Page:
Political ructions and corruption within the Harare City Council have raised the prospect of a government appointed Commission taking over from the MDC led Council.
The state is already laying the groundwork for a Commmission with state publications reporting on alleged residents pushing for this.
“A proposal has been put forward to allow Harare City Council to be run temporarily by a commission, amid reports that the Government was seriously considering the option following the arrest of top city officials and Mayor Herbert Gomba after being implicated in land scams”.
“Residents groups are also pushing for the Government to appoint the commission, which they say is long overdue as a result of deep-rooted corruption that has seen allegations of councillors conniving with management to prejudice council”, one of them reported earlier this week.
Local Government Minister July Moyo has been vague and this week said, ““There are constitutional procedures that are supposed to be followed when appointing a commission and as Government we are yet to do that,” he said.
Is it Legal?
According to the City Council the appointment of the commission is provided for in Section 80 of the Urban Councils Act (Chapter 29:15).
According to the Act, “the Minister (of Local Government, Public Works and National Housing) may appoint commissioners to act as council”.
Government has previously appointed a three-member commission to preside over Harare City Council business before the swearing-in of new councillors in 2018.
The commission was chaired by Ms Bella Manyakara while the other two members were Mr Shingai Mutumbwa and Mrs C. Kampila.
Prior to this government also appointed another Commission in 2006 led by nomadic political turncoat Sekesai Makwavarara.
The Sekesai Makwavarara appointed Commission ran City of Harare until December 2008.
The commission was made up of then Zanu PF’s Mbare East losing candidate Tendai Savanhu as deputy chairman, lawyer Terence Hussein, Mashonaland Central committee member Prisca Mupfumira, Professor James Kurasha, Noel Muzuva, Michael Mahachi, and a Mrs V Chasi.
Makwavarara, arrived at Town House on an MDC ticket, replaced fired mayor Elias Mudzuri before defecting to Zanu PF, stirring outrage over her extravagant spending.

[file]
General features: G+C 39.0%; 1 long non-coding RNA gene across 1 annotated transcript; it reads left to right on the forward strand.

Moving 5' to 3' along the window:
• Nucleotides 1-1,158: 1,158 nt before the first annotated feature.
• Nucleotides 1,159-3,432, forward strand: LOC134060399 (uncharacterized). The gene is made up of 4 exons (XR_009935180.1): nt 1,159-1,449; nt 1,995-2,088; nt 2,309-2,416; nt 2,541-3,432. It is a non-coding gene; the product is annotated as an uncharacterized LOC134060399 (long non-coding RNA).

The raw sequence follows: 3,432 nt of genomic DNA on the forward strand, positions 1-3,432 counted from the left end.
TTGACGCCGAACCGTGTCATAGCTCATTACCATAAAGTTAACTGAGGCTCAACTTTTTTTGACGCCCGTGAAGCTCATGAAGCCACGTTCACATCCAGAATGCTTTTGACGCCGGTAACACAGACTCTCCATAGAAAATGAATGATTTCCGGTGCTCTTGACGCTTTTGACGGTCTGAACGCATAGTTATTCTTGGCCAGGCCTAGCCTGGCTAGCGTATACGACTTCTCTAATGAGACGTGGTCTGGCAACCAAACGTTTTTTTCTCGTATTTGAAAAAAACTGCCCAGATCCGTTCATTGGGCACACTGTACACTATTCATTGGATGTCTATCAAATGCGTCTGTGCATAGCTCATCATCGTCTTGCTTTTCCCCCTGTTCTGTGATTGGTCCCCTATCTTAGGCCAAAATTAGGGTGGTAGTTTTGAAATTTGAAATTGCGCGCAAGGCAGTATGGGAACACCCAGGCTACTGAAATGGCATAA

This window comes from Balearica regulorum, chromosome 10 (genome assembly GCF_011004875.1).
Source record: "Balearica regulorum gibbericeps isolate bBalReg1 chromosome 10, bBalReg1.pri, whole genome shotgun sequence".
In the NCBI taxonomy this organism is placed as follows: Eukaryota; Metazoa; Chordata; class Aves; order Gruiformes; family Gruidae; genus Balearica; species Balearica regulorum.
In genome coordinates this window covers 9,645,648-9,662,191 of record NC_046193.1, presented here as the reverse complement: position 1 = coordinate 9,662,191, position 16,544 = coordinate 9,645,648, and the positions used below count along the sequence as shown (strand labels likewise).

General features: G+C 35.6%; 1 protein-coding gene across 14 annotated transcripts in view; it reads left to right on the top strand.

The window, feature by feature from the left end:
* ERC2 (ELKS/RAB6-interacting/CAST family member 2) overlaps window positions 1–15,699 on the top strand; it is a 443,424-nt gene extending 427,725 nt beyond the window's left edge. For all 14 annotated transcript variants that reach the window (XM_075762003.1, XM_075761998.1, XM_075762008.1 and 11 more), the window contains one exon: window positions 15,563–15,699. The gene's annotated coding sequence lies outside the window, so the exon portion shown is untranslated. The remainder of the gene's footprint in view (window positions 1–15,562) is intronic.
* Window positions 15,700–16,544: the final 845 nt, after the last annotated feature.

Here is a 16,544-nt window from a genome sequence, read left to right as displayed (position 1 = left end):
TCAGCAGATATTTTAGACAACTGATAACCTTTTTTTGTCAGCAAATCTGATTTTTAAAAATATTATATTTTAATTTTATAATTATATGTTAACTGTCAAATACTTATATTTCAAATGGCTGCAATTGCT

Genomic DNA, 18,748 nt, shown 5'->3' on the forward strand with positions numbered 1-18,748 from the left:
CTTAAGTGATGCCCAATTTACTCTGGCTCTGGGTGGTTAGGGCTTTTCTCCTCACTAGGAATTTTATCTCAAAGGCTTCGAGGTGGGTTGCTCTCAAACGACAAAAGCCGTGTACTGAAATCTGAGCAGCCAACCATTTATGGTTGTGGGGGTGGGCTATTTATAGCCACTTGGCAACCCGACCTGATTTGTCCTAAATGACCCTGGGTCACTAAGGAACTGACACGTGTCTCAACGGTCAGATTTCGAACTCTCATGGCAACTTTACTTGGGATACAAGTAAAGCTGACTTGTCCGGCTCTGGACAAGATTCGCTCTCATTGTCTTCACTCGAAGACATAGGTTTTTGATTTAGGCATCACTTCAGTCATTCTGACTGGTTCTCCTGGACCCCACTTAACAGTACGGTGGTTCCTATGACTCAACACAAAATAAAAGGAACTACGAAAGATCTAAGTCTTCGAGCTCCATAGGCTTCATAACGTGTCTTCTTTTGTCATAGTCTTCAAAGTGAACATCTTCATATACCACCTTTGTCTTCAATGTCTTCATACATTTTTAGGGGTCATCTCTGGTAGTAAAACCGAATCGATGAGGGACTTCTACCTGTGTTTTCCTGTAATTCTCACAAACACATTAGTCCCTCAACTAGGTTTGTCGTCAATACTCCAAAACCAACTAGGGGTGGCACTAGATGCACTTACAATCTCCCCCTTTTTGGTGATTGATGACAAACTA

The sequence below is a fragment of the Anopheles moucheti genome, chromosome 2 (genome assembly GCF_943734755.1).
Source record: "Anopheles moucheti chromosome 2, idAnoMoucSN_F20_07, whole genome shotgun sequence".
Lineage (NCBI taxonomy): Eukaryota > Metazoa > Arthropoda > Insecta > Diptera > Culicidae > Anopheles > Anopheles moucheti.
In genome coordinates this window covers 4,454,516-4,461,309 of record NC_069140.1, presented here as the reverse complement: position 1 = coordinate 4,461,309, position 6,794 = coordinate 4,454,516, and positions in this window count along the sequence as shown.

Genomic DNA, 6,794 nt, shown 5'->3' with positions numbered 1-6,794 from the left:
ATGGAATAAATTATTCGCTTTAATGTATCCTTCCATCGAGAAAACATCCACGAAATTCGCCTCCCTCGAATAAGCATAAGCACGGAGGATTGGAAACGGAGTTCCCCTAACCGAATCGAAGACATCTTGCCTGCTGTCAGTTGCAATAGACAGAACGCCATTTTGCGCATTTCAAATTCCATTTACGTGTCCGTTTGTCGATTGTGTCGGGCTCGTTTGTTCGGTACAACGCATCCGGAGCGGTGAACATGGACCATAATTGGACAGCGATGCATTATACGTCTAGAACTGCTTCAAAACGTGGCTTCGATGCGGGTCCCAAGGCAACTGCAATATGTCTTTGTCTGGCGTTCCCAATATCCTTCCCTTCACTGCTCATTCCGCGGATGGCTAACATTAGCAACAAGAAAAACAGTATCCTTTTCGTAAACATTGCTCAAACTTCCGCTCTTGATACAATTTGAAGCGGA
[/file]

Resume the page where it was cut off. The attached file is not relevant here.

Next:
First was the proposal to furnish the mayoral mansion at a cost of $35 billion, followed by the acquisition of a $104 million satellite dish she had installed at the mayoral mansion without approval.
Makwavarara also proceeded to spend over $175 million on groceries at the commission’s expense and allegedly purchased a council house at a cost of $5 billion.
Independent valuers pegged the house at $20 billion.
The Illegality of Commissions
The Combined Harare Reaidents Association (CHRA) has previously stated that the Urban Councils Act spells out that such commissions have a limited tenure of six months and during that time it had to ensure that elections are held.
In 2001 CHRA forced government through the courts to hold elections, which subsequently ejected the illegal Elijah Chanakira Commission after three years at the helm of Town House
However currently the Zimbabwe Electoral Commission (ZEC) has already suspended elections due to Covid and so it remains to be seen how the situation will be dealt with.
Lack of Popular Will
Critics have been adamant that Commissions, lacking popular will and support, generally fail to be developmental due to their caretakership approach.
Under Makwavarara service delivery became worse as suburbs went for weeks on end without water culminating in the outbreaks of cholera.
Mountains of uncollected refuse began to appear, raw sewage flowed in some suburbs, there were poor roads and lack of street lighting among others which became a common feature in the city.
Thus if government does go and bring in a Commission for Harare, development may the last thing on anyone’s mind at Town House.